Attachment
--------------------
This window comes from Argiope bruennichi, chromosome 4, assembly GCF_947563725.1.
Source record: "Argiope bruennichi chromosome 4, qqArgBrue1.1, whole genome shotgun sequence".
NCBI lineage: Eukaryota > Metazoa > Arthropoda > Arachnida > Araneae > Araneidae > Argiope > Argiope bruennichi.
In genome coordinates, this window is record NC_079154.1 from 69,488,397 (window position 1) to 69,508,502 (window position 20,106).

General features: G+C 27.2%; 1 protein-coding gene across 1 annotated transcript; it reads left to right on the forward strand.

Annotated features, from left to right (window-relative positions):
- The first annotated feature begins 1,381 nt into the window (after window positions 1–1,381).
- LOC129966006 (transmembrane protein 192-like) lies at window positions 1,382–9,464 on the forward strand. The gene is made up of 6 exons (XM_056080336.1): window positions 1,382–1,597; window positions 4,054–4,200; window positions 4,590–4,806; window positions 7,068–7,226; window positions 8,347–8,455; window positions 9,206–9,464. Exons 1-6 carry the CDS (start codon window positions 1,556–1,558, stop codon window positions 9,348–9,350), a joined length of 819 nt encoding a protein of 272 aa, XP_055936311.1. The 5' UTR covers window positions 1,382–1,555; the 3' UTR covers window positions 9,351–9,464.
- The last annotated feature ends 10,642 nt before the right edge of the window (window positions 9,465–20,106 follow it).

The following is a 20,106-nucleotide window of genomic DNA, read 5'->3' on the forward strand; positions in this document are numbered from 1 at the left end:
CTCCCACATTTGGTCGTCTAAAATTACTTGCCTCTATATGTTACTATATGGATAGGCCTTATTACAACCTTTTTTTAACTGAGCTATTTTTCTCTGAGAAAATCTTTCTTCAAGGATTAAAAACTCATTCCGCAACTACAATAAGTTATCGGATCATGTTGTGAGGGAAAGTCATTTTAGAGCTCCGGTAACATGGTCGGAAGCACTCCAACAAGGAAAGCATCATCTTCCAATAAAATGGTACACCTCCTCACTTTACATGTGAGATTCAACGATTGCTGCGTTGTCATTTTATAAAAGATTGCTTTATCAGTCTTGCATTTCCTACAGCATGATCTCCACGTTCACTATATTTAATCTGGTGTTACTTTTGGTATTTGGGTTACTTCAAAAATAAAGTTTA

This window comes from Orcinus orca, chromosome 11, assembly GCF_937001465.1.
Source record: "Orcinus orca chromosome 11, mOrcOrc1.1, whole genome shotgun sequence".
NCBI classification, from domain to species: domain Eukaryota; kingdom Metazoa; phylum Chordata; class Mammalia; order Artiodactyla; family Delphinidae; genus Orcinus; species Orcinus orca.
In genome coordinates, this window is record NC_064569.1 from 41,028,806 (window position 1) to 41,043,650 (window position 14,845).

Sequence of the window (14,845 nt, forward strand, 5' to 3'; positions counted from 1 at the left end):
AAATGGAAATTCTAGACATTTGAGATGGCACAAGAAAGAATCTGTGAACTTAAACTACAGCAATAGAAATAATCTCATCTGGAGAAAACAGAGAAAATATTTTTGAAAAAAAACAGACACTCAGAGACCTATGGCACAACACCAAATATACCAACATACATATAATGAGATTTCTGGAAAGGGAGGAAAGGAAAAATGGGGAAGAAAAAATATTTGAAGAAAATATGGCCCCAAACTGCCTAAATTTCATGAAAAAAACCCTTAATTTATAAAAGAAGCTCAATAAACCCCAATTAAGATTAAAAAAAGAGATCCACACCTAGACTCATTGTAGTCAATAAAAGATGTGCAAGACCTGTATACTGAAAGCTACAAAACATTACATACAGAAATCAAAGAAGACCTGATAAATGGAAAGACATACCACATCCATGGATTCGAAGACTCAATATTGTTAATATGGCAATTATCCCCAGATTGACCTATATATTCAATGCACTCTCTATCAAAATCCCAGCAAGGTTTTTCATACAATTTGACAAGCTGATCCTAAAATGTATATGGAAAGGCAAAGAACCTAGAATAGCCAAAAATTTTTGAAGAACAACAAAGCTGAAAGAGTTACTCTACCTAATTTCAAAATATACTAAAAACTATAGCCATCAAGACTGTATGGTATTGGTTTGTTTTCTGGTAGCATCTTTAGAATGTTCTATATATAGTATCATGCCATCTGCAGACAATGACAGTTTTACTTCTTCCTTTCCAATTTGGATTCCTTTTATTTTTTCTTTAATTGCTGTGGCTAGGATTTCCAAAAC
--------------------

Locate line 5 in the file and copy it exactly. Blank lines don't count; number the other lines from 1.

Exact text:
General features: G+C 27.2%; 1 protein-coding gene across 1 annotated transcript; it reads left to right on the forward strand.